“The core of [Cold Blue’s] production resides in Chas Smith’s works. Already there in the beginning, when the label was producing its first LPs, this composer, guitarist and authentic desert enthusiast has developed his own soundworld using unique instruments he designs and builds himself. The heir of Harry Partch and several other instrument inventors, he has given birth to highly beautiful and formal microtonal music. It is rich in complex harmonics and often structured around alternating rising and falling movements. On Descent, he plays a triple-neck pedal-steel guitar christened Guitarzilla and large metallic sound structures with evocative names, like Copper Box, Que Lastas, Pez Eater, and Jr. Blue. Other sculptures (Bass Tweed, Tio, Lockheed, Dado, Mantis) are pictured in the booklet of the magnificent Nikko Wolverine CD.” — Gérard Nicollet, Octopus (France)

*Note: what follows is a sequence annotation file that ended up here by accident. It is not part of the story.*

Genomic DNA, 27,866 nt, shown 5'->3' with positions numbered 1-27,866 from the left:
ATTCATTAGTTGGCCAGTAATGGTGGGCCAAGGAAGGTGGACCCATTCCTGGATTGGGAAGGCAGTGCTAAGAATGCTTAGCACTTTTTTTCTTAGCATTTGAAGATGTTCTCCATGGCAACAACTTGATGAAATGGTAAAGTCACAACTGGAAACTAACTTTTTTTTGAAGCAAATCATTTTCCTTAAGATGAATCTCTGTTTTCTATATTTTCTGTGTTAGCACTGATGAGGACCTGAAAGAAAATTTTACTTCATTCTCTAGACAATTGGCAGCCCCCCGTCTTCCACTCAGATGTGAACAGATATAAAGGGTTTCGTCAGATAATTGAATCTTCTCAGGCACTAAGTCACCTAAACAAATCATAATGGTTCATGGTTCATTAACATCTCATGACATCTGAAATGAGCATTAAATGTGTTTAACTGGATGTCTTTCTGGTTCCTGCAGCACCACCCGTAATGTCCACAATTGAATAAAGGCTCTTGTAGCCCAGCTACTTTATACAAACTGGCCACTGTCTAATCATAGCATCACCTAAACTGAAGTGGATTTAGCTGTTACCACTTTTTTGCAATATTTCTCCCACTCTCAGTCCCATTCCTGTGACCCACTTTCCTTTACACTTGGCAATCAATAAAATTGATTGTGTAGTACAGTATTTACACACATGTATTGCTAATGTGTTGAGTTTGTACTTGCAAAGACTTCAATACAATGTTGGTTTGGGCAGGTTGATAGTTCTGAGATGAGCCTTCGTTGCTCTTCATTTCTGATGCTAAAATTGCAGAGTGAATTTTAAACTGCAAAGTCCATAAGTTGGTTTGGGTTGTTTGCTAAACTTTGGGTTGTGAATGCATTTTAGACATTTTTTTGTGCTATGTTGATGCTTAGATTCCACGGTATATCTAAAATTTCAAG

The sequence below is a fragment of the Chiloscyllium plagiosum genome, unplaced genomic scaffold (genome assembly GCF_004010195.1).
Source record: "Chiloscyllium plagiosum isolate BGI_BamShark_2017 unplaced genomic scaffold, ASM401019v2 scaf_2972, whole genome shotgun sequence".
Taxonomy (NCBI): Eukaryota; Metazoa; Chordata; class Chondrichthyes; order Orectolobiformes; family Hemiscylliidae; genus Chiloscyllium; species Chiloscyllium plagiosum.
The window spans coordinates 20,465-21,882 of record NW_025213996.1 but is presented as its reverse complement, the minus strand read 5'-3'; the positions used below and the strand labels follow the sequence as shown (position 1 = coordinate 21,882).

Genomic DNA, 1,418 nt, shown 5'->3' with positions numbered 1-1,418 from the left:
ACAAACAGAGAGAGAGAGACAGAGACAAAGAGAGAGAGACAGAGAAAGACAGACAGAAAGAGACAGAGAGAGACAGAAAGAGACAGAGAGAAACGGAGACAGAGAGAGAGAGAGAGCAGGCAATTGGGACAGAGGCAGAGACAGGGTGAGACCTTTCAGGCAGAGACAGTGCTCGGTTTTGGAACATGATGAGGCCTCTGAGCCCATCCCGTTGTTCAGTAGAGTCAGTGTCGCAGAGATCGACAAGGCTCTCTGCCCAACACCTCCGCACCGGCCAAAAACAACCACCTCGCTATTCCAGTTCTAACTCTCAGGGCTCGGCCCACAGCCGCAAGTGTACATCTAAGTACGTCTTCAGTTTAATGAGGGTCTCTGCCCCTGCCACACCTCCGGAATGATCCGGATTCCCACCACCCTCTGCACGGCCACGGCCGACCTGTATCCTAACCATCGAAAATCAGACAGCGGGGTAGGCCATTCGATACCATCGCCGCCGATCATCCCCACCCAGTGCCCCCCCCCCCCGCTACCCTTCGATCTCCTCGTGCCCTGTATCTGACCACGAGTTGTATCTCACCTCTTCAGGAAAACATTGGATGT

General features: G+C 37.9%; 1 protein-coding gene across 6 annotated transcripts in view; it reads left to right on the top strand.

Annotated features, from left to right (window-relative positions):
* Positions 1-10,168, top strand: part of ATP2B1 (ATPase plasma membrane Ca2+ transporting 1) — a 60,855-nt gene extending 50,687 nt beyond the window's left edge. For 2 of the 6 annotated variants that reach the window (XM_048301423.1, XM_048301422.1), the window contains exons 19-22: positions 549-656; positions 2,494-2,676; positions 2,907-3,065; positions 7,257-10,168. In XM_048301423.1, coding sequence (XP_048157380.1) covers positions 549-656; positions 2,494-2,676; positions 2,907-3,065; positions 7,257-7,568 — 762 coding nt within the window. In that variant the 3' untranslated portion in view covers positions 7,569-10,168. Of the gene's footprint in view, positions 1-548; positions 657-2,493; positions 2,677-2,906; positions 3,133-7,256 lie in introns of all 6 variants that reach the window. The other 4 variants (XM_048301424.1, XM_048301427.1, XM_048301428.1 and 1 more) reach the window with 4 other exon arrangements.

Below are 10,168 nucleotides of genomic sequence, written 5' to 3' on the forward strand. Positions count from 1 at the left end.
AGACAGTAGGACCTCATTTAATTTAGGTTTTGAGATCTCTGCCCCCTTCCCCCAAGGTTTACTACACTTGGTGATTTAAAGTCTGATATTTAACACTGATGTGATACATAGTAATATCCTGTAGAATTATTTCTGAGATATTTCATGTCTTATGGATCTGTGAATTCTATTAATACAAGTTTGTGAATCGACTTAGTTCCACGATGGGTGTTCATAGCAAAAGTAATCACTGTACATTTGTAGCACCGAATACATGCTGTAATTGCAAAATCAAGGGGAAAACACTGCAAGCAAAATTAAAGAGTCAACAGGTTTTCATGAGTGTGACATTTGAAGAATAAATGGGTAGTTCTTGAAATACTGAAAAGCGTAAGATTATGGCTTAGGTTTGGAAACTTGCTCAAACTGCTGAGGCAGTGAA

“Descent is Chas Smith’s fifth album under his own name—only his fifth, one is tempted to add, as Mr. Smith is no beginner.… His work always revolves around a quest for unusual sounds. That’s how he became passionate about pedal steel guitar, which he dragged out of its traditional country music setting and into contemporary music territory.… By definition, Descent’s sound world is like no other. Listening to it quickly becomes an obsession. Sounds successively become illuminating, dark and disquieting, mysterious and fascinating. It would be absurd to call up the usual ambient music metaphor of the soundscape. The music on Descent does not bring up any mental images. In Smith’s own words: ‘You are not looking at the landscape, you are standing in it.’ Descent consists of three extended pieces in which dilated gong-like resonances appear, evolve and fade away, and one can hear sounds similar to those usually produced by a clarinet, a passenger plane sample blended into the sonic mass woven by the manufactured instruments, strings vibrating under a bow that must be a few meters long…. The listener is deeply immersed into notes that resonate, last, crossfade and crisscross each other. Chas Smith is not after beauty at any cost. Some sounds sound really strange, as if a large orchestra was sustaining a ‘wrong note’ for a long time. Descent is a true acoustic experience that changes according to various parameters: the size of the room, volume level, time of day.… This album seems to be the result of a double paradox. First, the paradox of an abstract sound creation based on concrete acoustic research. Second, the paradox of an abstraction wearing its expressionism on its sleeve.” —Neosphere (France)